Forgiveness is something that I talk to people about all the time in therapy and anytime I get together with other therapists, that topic also comes up in short order almost every single time at least at some point. It’s such a difficult topic for people and I often share that the whole process is a lot like “writing a letter to your grandmother …if you were doing so while looking into a mirror.” Let me explain how that could possibly make sense. First much like forgiveness is good to do for the sake of doing…so is writing a handwritten letter to your grandmother. But why does doing something that is so inherently wholesome and good have to be handwritten, and difficult (backwards)?  Well because that’s what your grandmother would most appreciate, your handwriting and a stamp, and a physical note to hold in her hands and keep likely to hold it and you close to her heart. The difficult work of forgiveness is just the fullness of the process….it’s what works. Forgiveness is difficult because usually when we’re offended or hurt by someone the additional work of forgiveness is not a welcome addition to the burden of that hurt or offense. After all, it doesn’t seem fair that we should have to add the work of forgiveness to our lives when we did not choose to be offended or hurt by someone else.  The resentment that prompts the need to go through the process of forgiveness is not something we collected with our own free will…it was thrust upon us against our will. We’re often lost in the thought process that forgiving someone is equivalent to “forgetting” what happened or somehow conveying to the offender that we’re ok with what happened or now that all is forgiven they have our permission to have hurt us. The process feels so unfair, and so overwhelming.

That unfairness brings the subject full circle though, because holding onto resentments in an effort to somehow punish the person in the only way available to us (withholding forgiveness or our affection or love) is like drinking poison and expecting someone else to die.   Resentment is like sand at the beach. It will find it’s way into anything and everything you bring with you…your towel, your shoes, and even your sandwich, no matter how carefully you preserve and protect it. Resentment will leak into your work, your relationships with co-workers, your friendships, your love life, every single area will be tainted by it. Going through the work of forgiveness is difficult, its offensive, and it’s unfair….and it will also set you free. Forgiveness is the vehicle that transports you into the future free from your resentments.

Now whoever came up with the saying “forgive and forget” has created more trauma, and hardship for more people than can be counted. I can assure you that forgiveness has NOTHING to do with forgetting what happened, or allowing the same thing to happen to you again in the future. I mean come on…once we know the truth about a certain jolly old elf, and a mythical winged creature assigned certain dental duties…we cannot unknow that truth. We can’t “forget”. Forgetting isn’t even possible. That is however; where boundaries come in! If you have a friend that comes to your house and steals your car…and you go through the whole forgiveness process and make the choice to forgive that person and allow them to once again be part of your life, and eventually come over to your home for the backyard BBQ….you don’t have to leave your car keys on the counter. Those are boundaries.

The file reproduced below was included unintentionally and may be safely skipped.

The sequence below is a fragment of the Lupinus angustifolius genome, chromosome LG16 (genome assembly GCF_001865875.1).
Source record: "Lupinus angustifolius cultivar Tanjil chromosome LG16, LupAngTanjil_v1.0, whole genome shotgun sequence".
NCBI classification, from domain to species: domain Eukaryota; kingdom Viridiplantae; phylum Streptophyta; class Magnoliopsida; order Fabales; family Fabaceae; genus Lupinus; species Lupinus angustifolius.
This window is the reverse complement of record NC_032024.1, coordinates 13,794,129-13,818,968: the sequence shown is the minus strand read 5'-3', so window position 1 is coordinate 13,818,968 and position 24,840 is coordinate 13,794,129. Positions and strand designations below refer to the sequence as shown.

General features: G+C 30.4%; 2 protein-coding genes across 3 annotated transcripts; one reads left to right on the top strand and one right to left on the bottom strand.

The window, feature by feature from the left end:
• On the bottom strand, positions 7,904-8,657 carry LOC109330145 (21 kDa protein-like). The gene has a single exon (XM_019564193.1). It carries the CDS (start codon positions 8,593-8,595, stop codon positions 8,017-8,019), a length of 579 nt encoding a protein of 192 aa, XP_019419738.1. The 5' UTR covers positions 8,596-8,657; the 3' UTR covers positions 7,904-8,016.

Once you’ve contemplated, and gotten ready and proceeded into the dark waters of forgiveness, then I usually get some more questions like: “How will I know when I am finished with this?” Here comes the good news! You know when you’re finished with forgiveness when you don’t hurt anymore…and you can look back on history with clarity that will allow you to remember the good things, and the good times, and not only the bad things and the trauma. Like when you broke your arm…you remember that pain, you don’t forget that you broke the arm…but you acknowledge that it doesn’t hurt anymore because the injury has had time and space to heal.

“Why do I have to tell the person who hurt me that I forgive them?” That is something that you absolutely do not have to do! That is a choice that you get to make, if and when you are ready to do so. You can absolutely have a complete work of forgiveness and never share that information with the person who hurt you.

“Why would I forgive them I don’t want them in my life anymore!” This is where boundaries come in! You can absolutely have a complete work of forgiveness and NOT allow this person to be a part of your current life or your future. You can also change your mind and move boundaries as you need to in your future. Your contact with this person could be “No for now.” and be more inclusive later and going forward should you choose that to be more appropriate. 

Forgiveness isn’t about letting go its about having some sense control over your life and your future! It’s about peace.....for yourself.